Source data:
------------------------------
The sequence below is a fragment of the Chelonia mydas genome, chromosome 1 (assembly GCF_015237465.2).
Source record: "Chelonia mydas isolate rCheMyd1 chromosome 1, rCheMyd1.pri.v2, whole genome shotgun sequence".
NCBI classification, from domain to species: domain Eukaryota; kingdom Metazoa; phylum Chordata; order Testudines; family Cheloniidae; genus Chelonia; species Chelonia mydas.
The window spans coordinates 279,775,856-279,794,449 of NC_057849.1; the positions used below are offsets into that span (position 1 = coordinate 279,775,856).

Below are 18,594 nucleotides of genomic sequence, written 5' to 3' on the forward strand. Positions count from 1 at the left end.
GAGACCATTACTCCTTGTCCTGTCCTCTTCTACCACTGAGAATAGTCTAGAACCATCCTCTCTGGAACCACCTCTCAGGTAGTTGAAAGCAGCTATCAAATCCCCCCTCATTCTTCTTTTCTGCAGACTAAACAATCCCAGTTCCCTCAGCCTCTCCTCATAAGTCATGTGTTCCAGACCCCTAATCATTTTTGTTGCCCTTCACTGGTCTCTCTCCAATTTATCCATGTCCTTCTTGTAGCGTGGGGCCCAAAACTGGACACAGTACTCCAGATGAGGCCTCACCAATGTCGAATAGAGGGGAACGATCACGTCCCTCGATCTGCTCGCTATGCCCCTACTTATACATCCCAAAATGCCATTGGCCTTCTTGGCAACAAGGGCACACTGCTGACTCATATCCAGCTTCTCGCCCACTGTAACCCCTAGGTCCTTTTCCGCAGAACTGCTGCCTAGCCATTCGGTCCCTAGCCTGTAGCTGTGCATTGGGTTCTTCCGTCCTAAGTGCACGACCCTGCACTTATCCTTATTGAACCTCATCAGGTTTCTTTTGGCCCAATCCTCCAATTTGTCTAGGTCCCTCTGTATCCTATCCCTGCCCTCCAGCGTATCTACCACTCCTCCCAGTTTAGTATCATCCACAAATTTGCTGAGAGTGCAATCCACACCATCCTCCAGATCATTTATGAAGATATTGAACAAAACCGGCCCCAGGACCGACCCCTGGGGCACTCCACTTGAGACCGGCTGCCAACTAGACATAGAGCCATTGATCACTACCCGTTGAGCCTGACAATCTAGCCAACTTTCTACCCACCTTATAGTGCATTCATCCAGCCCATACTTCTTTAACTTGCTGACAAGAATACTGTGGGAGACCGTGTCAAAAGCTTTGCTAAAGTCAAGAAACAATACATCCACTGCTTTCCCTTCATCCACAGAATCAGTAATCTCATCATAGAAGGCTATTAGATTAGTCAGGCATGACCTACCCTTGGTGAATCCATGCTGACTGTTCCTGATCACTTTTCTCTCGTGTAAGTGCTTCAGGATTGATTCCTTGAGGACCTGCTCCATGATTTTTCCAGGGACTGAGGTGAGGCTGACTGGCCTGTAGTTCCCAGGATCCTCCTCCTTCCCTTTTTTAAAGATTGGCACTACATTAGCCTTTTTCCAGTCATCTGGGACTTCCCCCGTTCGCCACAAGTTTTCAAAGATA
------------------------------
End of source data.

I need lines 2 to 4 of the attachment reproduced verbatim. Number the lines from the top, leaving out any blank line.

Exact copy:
Source record: "Chelonia mydas isolate rCheMyd1 chromosome 1, rCheMyd1.pri.v2, whole genome shotgun sequence".
NCBI classification, from domain to species: domain Eukaryota; kingdom Metazoa; phylum Chordata; order Testudines; family Cheloniidae; genus Chelonia; species Chelonia mydas.
The window spans coordinates 279,775,856-279,794,449 of NC_057849.1; the positions used below are offsets into that span (position 1 = coordinate 279,775,856).